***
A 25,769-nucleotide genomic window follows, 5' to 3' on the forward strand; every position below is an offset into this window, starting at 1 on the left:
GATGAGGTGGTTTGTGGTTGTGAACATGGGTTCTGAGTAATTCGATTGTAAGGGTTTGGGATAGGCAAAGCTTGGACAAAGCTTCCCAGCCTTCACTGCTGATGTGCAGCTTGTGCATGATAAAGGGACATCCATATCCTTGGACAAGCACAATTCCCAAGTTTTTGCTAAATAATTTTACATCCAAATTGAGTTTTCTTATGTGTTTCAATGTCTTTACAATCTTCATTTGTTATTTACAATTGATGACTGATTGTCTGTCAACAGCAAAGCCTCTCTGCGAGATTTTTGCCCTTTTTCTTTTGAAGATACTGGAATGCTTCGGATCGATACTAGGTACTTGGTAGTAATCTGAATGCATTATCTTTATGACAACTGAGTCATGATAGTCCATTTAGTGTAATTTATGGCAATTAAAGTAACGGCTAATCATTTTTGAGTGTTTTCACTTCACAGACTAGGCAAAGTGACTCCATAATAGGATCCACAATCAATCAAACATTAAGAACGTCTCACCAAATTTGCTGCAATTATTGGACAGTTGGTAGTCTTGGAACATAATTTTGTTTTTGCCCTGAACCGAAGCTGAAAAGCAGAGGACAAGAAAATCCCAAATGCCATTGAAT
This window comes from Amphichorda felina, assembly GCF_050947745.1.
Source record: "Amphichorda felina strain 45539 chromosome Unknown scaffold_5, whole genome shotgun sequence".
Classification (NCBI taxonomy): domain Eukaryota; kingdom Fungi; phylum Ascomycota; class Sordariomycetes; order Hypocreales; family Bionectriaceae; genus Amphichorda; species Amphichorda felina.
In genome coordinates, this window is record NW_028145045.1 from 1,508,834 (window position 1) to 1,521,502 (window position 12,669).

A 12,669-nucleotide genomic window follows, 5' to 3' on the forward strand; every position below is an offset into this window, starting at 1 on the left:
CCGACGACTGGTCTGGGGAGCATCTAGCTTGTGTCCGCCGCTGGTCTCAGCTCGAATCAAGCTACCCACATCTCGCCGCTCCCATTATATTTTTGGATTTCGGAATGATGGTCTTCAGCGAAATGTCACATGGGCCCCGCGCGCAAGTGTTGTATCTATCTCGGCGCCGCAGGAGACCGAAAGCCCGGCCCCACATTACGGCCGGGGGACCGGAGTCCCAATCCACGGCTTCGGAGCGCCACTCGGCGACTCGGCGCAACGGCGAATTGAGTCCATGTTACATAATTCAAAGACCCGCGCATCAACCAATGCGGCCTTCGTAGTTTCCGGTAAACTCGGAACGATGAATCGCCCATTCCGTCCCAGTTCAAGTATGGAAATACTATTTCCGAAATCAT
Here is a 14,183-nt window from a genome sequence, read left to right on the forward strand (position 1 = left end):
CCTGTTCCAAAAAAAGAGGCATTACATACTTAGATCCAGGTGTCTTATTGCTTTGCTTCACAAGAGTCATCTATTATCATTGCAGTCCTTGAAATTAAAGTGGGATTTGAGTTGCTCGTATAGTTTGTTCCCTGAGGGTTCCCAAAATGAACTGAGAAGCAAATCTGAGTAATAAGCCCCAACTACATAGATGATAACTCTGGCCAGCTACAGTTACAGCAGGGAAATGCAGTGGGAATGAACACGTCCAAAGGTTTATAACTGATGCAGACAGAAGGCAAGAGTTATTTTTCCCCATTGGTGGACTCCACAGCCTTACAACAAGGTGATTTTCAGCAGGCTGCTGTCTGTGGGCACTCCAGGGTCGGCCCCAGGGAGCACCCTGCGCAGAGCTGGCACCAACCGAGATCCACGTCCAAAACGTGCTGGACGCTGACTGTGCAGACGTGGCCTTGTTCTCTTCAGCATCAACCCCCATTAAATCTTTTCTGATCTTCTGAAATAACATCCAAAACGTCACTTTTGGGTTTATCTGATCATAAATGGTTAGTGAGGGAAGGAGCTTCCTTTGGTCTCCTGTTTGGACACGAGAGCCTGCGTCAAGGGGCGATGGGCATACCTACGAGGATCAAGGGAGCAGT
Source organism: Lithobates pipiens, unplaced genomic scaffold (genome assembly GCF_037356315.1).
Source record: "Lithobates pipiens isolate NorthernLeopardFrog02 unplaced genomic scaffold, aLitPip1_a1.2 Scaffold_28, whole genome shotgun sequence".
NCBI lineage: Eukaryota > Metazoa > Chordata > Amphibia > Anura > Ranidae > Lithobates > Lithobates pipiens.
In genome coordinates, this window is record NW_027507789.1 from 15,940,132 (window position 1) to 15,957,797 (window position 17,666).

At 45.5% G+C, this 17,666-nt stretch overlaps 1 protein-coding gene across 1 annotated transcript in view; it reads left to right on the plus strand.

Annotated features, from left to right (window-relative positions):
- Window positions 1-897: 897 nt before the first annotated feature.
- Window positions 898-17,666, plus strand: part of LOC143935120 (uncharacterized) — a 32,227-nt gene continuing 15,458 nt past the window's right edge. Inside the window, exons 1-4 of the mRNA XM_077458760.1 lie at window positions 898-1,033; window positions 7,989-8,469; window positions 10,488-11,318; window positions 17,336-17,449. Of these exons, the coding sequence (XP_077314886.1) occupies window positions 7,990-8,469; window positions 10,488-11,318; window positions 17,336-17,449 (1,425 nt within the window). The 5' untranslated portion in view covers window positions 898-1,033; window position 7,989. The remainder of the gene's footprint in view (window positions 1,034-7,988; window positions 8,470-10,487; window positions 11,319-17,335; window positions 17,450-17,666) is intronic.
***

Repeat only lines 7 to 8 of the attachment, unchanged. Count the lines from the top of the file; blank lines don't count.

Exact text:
A 12,669-nucleotide genomic window follows, 5' to 3' on the forward strand; every position below is an offset into this window, starting at 1 on the left:
CCGACGACTGGTCTGGGGAGCATCTAGCTTGTGTCCGCCGCTGGTCTCAGCTCGAATCAAGCTACCCACATCTCGCCGCTCCCATTATATTTTTGGATTTCGGAATGATGGTCTTCAGCGAAATGTCACATGGGCCCCGCGCGCAAGTGTTGTATCTATCTCGGCGCCGCAGGAGACCGAAAGCCCGGCCCCACATTACGGCCGGGGGACCGGAGTCCCAATCCACGGCTTCGGAGCGCCACTCGGCGACTCGGCGCAACGGCGAATTGAGTCCATGTTACATAATTCAAAGACCCGCGCATCAACCAATGCGGCCTTCGTAGTTTCCGGTAAACTCGGAACGATGAATCGCCCATTCCGTCCCAGTTCAAGTATGGAAATACTATTTCCGAAATCAT